James Bruton has become something of a YouTube sensation by experimenting with unusual drive mechanisms for his robots. While he does do other things, most of his projects seem to focus on designing, building, and evaluating drive types that are far outside of the norm. His newest project is no different. It is a single-track tank vehicle that steers itself by bending its entire body.
Bruton got this idea after looking at the way conveyor belts work. Those belts, which tend to be a series of interconnected segments, are obviously flexible along their length, which is necessary for them to bend and loop back around. But they are also slightly flexible in the direction perpendicular to that, which is necessary for the conveyor belt to make a turn. Bruton figured that if he could make a tank track bend in a similar way, he could make the vehicle turn without the need for a second track.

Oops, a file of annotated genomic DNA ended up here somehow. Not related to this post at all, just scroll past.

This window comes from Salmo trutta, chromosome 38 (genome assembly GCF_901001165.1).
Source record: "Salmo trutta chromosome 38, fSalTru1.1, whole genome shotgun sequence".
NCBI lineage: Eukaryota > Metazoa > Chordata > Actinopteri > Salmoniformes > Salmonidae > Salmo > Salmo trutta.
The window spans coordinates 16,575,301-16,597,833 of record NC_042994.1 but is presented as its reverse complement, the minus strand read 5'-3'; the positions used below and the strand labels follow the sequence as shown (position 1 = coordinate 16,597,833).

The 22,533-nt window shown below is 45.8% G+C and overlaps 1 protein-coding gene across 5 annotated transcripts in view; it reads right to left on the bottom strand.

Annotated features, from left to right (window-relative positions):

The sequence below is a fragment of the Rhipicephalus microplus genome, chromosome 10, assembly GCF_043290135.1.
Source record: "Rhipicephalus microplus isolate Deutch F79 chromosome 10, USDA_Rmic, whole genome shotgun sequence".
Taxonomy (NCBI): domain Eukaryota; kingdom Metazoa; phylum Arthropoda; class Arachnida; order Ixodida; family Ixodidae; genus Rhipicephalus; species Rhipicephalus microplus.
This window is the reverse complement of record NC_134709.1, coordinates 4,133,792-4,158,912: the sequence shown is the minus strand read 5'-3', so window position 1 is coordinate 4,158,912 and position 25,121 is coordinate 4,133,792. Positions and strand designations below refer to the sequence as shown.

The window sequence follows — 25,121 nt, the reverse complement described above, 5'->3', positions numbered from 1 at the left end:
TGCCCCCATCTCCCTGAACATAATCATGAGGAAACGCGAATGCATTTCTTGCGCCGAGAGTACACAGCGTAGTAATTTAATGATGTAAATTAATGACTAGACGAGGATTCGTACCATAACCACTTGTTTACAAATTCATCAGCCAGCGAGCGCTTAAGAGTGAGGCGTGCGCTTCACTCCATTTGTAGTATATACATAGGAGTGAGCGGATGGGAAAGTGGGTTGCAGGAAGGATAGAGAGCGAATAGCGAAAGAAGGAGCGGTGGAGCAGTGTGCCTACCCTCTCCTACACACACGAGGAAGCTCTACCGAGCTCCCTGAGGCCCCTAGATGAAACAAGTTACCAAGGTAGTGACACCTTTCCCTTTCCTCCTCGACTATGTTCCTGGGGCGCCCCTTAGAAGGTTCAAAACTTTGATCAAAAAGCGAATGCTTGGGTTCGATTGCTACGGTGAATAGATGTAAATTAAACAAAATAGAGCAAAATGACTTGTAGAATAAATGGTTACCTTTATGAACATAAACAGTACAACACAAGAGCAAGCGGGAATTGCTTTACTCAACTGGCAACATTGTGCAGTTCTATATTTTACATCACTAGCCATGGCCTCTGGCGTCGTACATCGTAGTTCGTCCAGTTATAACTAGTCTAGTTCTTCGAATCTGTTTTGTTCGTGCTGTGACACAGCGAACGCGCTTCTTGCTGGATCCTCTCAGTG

To test this idea, Burton 3D-printed almost the entirety of the vehicle. That includes the track itself, which is made of several rigid segments that link together. There is just enough movement in the connections to allow a segment to sit at an angle relative to its neighbors. Conventional motors in front and back units spin the track, and an Arduino Mega 2560 board controls them. Between the two units is a joint that pivots horizontally. A linear actuator arm controls the angle between the front and back units, forcing the track to bend.
While the turning radius is massive, this vehicle can maneuver. It isn’t very good at clearing obstacles, but that is more due to Bruton’s design than the drive and steering system. That could be improved with additional design iterations, but this vehicle already proves that the concept works.
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